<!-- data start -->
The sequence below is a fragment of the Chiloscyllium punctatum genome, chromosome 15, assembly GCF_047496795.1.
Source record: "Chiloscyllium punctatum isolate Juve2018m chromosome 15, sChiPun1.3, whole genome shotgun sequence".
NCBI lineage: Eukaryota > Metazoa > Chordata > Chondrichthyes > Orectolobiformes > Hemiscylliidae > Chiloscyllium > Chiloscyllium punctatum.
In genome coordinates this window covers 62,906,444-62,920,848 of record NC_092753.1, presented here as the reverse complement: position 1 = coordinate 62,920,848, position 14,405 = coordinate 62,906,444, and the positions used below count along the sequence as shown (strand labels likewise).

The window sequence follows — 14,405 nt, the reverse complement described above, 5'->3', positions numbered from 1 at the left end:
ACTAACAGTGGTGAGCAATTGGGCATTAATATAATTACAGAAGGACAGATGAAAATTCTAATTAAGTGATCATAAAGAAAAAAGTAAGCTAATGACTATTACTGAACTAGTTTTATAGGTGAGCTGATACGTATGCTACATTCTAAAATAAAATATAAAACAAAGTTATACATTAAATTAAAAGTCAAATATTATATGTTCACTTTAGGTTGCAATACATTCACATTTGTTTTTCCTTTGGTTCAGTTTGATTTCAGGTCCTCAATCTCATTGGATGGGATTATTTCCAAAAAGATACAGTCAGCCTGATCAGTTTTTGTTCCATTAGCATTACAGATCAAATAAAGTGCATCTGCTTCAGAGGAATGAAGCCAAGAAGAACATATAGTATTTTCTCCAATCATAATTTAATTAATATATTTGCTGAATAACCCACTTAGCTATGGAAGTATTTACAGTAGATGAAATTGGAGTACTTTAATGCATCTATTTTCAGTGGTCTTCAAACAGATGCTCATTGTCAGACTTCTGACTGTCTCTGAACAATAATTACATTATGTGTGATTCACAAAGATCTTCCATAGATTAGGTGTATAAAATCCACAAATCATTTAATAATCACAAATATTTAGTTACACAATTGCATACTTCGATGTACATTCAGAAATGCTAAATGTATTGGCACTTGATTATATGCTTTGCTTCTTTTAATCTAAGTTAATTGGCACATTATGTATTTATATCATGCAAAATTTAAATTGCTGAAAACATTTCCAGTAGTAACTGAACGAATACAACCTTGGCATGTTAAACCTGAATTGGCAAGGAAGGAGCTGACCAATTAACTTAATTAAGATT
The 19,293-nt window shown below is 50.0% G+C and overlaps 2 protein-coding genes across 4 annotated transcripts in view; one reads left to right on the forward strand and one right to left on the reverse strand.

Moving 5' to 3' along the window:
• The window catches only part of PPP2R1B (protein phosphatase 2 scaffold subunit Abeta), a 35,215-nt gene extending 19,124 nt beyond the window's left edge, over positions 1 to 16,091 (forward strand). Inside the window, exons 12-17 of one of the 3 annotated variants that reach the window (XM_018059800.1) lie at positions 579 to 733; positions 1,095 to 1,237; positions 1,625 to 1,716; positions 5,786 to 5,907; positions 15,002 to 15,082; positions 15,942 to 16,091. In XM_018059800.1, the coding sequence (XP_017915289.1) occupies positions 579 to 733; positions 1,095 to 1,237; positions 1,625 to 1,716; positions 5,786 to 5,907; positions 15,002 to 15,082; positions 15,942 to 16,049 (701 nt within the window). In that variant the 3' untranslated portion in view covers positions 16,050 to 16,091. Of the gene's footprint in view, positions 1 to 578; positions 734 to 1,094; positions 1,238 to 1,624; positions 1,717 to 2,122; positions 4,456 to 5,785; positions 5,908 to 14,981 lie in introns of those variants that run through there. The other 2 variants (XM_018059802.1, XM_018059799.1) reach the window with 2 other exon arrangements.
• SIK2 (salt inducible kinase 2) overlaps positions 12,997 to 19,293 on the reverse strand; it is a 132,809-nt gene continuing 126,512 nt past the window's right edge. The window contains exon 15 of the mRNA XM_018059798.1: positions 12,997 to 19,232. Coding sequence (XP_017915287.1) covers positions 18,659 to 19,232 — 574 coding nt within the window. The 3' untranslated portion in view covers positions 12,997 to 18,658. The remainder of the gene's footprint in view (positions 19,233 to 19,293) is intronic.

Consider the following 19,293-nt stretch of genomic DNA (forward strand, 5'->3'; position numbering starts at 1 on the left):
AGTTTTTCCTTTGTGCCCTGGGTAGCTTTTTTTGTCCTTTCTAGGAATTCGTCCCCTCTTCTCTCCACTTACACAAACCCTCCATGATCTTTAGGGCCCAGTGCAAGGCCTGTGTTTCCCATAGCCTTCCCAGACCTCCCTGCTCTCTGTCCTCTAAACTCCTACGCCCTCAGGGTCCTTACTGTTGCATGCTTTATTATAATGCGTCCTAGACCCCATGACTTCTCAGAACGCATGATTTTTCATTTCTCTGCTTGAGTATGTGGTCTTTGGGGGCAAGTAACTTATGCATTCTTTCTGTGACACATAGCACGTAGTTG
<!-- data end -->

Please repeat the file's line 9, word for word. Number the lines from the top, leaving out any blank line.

• The window catches only part of PPP2R1B (protein phosphatase 2 scaffold subunit Abeta), a 35,215-nt gene extending 19,124 nt beyond the window's left edge, over positions 1 to 16,091 (forward strand). Inside the window, exons 12-17 of one of the 3 annotated variants that reach the window (XM_018059800.1) lie at positions 579 to 733; positions 1,095 to 1,237; positions 1,625 to 1,716; positions 5,786 to 5,907; positions 15,002 to 15,082; positions 15,942 to 16,091. In XM_018059800.1, the coding sequence (XP_017915289.1) occupies positions 579 to 733; positions 1,095 to 1,237; positions 1,625 to 1,716; positions 5,786 to 5,907; positions 15,002 to 15,082; positions 15,942 to 16,049 (701 nt within the window). In that variant the 3' untranslated portion in view covers positions 16,050 to 16,091. Of the gene's footprint in view, positions 1 to 578; positions 734 to 1,094; positions 1,238 to 1,624; positions 1,717 to 2,122; positions 4,456 to 5,785; positions 5,908 to 14,981 lie in introns of those variants that run through there. The other 2 variants (XM_018059802.1, XM_018059799.1) reach the window with 2 other exon arrangements.